If you hadn’t heard, Earl Thomas has decided to holdout from all Seahawks activities until he gets a new contract. At this point, it is only from minicamp, but he is missing something mandatory. This is a standard negotiating tactic in today’s NFL. Holdouts exercise the only real leverage that the player possess, withholding services, while protecting them from injury risk when they don’t have much guaranteed left in their contract.
While there had been recent rumors and talks that Earl Thomas wouldn’t hold out, it turns out, he is following standard protocol and starting public contract negotiations now. In recent Seattle history we haven’t had to deal with this a lot, but there have been two instances of holdouts and it is worth looking at how they ended.
2014 - Marshawn Lynch
In 2012, Marshawn Lynch signed a new contract with the Seahawks, but apparently that wasn’t meant to last. It was a 4-year, $31M contract with a $6M signing bonus. Lynch had never gone to any of the optional workouts, so him missing those wasn’t a surprise.
As training camp started, he wasn’t there for practice. He didn’t get a new contract and the holdout came to an end during training camp, but he did get some contract considerations:
Under Lynch’s previous contract, he was due to make a $5 million base salary this year, plus $500,000 in per-game roster bonuses, and he could have earned another $500,000 in incentives if he had rushed for 1,500 yards. Now Lynch gets a base salary of $6 million (meaning the Seahawks effectively guaranteed the $1 million he previously would have had to earn), plus they’re taking $500,000 that he had been scheduled to get paid in 2015 and giving it to him now instead. In all, Lynch will make $6.5 million this year.
2016 - Kam Chancellor
In 2013, Kam signed a 4-year, $28M contract with $7.8M in guarantees. In 2015, Kam attended all of the optional and mandatory mini camps, but then didn’t show up to training camp. The holdout lasted through the second game of the season, resulting in absolutely nothing for Kam. Seattle dug their feet in and won the dispute. It appears his fines were reduced to nothing and all was forgiven. He did his best to save face, but he definitely didn’t win the situation:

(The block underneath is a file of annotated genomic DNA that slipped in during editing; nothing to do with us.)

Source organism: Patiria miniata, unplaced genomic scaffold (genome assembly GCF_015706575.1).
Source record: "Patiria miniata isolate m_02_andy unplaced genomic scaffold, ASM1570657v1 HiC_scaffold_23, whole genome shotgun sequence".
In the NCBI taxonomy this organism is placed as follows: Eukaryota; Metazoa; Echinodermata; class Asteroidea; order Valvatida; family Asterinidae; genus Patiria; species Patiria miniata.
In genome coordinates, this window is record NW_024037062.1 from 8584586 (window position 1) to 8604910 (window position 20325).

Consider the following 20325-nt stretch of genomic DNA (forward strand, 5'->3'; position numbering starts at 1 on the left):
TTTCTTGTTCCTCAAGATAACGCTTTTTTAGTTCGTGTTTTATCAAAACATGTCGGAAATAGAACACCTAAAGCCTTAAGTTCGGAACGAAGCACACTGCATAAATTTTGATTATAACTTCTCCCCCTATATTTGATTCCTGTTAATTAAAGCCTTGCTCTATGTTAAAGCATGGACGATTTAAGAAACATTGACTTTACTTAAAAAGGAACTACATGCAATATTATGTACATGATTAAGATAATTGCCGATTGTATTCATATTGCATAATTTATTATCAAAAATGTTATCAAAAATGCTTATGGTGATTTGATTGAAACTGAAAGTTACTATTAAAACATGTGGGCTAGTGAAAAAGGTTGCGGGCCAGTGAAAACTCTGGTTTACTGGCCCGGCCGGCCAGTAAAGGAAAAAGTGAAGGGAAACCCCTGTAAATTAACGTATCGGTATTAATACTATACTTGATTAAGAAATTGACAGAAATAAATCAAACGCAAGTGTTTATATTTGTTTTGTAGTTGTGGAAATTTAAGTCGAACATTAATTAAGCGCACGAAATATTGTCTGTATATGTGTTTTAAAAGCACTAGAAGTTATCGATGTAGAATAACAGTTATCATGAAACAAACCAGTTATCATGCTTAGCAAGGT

“Ima go help my teammates that are understanding of my position and the ones who aren’t. God forgives all, why can’t i? Time to help us get back to the big dance . I can address business after the season. Me and Marshawn started a mission 2 years ago. I can’t let my Dawg down....Real talk.”
The Earl situation is different, since this holdout is going into the final year of his contract, which is the Seahawks standard time to negotiate extensions. This is just mini camp and a hold out won’t effect the regular season at this time and Seattle has negotiated multiple extensions between mini camp and training camp in the past.
Since this is the correct time in the process and in his contract, there still is a very good chance that this ends with a contract extension prior to training camp. This just isn’t the same as the last two holdouts.